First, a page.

O'Brien's mind-set: Bad performance, not a bad team

By Joe GiglioSeptember 2, 2012 

— A sullen Tom O’Brien reconciled N.C. State’s 35-21 loss to Tennessee on Friday night in the Chick-fil-A Kickoff as a product of too many turnovers by his offense and too many big plays given up by his defense.

"You can’t win when you do those things," O’Brien said.

Safety Earl Wolff had a more succinct explanation for the Pack’s disappointing season-opener.

"It was just a bad loss," said Wolff, who led the Pack with 10.5 tackles.

N.C. State (0-1) came to Atlanta hoping to show the progress of the program, winners of 17 games the past two seasons. Instead it showed just how far it has to go to catch up with the country’s best.

The Wolfpack defense gave up 524 total yards, including five plays of more than 20 yards, and the offense committed four interceptions and had a fumble that resulted in a safety.

That’s a losing formula, as O’Brien noted, especially when two of N.C. State’s best players, quarterback Mike Glennon and cornerback David Amerson, struggled.

Glennon, who finished with 288 yards and a touchdown, threw four interceptions. Tennessee’s defense converted the first three into 17 points. The Vols also sacked Glennon and caused a fumble, which turned into a safety at the end of the first quarter.

Amerson, who set an ACC record last season with 13 interceptions, was beaten on two long touchdown passes in the first quarter — a 41-yarder to Cordarrelle Patterson and a 72-yard Zach Rogers.

Patterson also beat Amerson in a foot race to the end zone on a 67-yard end around. The combination of Glennon and Amerson helped the Pack win eight games last season, but both were exploited by Tennessee, a combination difficult for N.C. State to overcome against a more talented opponent.

"It’s awful tough to win but it’s a football team, it’s not two guys," O’Brien said.

Amerson took the loss personally. It looked at points in the second half that Tennessee quarterback Tyler Bray, who threw for 333 yards, was actually picking on Amerson, an All-American last season.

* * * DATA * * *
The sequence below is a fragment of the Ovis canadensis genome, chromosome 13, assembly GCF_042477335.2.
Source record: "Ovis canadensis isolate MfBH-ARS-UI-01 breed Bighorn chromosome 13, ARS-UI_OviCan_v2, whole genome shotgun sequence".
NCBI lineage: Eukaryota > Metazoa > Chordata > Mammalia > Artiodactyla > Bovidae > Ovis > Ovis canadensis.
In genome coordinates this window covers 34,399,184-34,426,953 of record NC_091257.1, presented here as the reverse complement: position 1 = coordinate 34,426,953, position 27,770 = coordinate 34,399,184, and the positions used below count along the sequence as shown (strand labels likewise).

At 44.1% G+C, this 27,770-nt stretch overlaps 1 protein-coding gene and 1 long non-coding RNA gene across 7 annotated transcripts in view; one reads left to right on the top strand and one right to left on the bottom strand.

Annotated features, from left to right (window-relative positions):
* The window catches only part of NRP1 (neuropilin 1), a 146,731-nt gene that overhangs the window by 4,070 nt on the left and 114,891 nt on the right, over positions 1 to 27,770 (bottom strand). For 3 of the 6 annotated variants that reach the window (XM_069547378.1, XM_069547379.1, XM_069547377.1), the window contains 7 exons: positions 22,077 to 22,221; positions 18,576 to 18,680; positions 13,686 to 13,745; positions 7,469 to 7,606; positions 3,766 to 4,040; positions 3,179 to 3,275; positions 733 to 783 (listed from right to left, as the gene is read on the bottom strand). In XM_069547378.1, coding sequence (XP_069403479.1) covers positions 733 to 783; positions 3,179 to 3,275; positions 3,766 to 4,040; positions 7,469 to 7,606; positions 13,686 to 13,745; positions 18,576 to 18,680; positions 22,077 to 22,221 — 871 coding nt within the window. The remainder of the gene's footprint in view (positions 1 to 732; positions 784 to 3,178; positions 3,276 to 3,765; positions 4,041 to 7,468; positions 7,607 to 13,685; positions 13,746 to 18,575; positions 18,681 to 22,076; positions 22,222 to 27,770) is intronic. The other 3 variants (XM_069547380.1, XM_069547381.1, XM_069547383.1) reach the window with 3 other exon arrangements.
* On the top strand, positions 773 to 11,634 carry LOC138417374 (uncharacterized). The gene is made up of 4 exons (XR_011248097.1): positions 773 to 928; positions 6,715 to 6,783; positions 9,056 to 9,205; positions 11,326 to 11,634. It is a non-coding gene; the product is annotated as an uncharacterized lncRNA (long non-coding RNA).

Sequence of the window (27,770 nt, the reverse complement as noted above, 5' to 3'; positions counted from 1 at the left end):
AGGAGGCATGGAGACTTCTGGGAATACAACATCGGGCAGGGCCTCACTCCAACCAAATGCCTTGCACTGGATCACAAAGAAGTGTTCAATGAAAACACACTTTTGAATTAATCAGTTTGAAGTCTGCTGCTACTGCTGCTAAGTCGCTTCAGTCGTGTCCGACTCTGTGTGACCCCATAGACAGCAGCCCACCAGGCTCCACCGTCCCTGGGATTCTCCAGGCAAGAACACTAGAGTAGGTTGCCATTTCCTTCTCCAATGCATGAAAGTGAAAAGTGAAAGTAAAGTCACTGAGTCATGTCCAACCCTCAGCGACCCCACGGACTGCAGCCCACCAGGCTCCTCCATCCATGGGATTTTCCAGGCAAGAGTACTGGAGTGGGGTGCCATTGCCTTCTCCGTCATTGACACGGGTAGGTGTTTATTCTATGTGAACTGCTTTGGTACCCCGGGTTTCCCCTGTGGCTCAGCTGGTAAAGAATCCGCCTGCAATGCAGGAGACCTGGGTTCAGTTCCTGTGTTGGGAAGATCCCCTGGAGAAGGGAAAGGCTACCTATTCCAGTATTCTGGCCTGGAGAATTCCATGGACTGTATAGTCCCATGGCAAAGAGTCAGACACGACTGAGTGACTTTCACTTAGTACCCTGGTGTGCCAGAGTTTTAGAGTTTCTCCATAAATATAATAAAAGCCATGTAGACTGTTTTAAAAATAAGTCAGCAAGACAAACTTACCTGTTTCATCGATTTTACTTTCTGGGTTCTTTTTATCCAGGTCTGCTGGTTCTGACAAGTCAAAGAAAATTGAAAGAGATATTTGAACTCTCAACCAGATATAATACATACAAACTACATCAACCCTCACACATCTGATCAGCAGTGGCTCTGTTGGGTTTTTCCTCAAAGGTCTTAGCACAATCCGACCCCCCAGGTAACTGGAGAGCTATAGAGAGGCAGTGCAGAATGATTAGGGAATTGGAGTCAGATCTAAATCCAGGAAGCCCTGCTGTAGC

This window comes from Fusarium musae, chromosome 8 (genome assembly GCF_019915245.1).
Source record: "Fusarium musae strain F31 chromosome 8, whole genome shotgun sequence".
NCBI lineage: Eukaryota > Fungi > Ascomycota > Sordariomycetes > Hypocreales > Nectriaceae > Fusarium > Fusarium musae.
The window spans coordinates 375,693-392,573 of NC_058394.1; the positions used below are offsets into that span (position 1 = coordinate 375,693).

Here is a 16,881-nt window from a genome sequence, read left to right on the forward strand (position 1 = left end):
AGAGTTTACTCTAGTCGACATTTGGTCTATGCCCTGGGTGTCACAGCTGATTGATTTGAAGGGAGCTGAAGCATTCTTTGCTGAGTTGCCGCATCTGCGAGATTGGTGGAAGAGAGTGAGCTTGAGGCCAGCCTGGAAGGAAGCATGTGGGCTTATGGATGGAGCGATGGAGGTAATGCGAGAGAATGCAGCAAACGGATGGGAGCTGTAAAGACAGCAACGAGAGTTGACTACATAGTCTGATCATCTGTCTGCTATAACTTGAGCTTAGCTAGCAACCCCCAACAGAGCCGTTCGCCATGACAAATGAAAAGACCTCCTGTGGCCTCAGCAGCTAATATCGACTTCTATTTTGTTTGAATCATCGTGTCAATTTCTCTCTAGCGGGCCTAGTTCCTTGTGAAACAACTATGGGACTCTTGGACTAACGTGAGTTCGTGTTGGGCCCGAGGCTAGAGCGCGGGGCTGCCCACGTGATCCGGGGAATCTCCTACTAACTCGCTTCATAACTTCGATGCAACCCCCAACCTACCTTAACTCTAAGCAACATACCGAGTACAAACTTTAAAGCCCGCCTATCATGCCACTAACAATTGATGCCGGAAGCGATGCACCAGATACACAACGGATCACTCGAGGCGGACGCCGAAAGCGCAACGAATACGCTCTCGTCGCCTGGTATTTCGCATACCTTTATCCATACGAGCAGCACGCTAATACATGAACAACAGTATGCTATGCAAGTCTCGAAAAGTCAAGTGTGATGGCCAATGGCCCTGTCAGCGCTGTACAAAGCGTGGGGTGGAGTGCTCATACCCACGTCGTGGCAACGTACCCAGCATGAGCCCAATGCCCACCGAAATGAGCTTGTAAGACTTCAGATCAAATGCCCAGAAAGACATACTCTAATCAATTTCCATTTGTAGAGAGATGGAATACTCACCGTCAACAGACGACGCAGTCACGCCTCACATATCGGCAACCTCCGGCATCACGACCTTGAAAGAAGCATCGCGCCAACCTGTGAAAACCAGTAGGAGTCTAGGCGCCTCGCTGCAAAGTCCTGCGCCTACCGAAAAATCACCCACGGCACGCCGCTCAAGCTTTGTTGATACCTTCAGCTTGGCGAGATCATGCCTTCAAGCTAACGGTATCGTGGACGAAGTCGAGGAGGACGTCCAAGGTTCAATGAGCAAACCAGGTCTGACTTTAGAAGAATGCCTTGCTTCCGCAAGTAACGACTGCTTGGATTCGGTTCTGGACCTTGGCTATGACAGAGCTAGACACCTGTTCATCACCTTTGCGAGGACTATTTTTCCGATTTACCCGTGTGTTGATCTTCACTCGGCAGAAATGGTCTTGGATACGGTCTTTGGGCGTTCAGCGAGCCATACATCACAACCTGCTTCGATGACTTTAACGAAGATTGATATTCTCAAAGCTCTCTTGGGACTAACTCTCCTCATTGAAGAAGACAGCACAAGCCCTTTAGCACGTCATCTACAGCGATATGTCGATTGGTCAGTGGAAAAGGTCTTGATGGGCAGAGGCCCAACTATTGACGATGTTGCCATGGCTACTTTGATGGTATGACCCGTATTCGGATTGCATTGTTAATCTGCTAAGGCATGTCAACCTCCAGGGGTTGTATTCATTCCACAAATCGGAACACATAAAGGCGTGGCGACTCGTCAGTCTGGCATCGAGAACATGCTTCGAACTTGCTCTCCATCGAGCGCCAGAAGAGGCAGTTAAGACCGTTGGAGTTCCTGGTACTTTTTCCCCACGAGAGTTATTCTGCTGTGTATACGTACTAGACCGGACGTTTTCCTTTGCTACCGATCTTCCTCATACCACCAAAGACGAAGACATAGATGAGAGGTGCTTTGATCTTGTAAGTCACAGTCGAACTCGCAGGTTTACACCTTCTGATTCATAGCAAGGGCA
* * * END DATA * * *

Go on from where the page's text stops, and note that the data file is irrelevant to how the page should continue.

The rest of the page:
"It’s not acceptable, I can’t continue to have games like this," Amerson said. "I don’t think I did enough to help my team win."

Amerson said he had his "eyes in the wrong place" on Patterson’s first touchdown, and O’Brien said Rogers just "ran by him" on the second touchdown.

Wolff was the safety behind Amerson on Rogers’ touchdown and Amerson looked back after the play at Wolff for help.

While Amerson accepted the blame, Wolff said he still had faith in the junior cornerback.

"David is a competitor," Wolff said. "I guarantee next week it won’t happen, and the week after that it won’t happen. That’s just the way he is."

N.C. State’s defense led the country in interceptions last season and was second in takeaways. Safety Brandon Bishop caused a fumble, with a touchdown-saving tackle at the end of the first half, but that was State’s only turnover.

The secondary, with three returning starters, was supposed to be the strength of the defense, but Bray sliced it up in the first half and then the UT running game got going in the second half.

Down 22-14 at the half, N.C. State opened the third quarter with the ball and drove to Tennessee’s 40-yard line, with 21 of Mustafa Greene’s team-best 53 rushing yards.

A personal foul penalty on Andrew Wallace stalled the drive, though, and Tennessee got the ball back on its own 13 and pieced together the drive of the game.

The Vols went 87 yards on 14 plays, 20 of the final 26 yards came on the ground with 211-pound running back Rajion Neal bulling through State’s defense for an 8-yard touchdown in a particularly telling play of the game.

"We had four guys who had a shot at him and he just ran through them," O’Brien said.

Still, O’Brien wasn’t ready to write off the season because of one poor performance. Adjustments can be made on defense, turnovers can be prevented on offense, he said.

"This could still be a heckuva football team," O’Brien said. "There isn’t any reason why we can’t go win 11 games and that’s how we’re going to approach it."

Giglio: 919-829-8938

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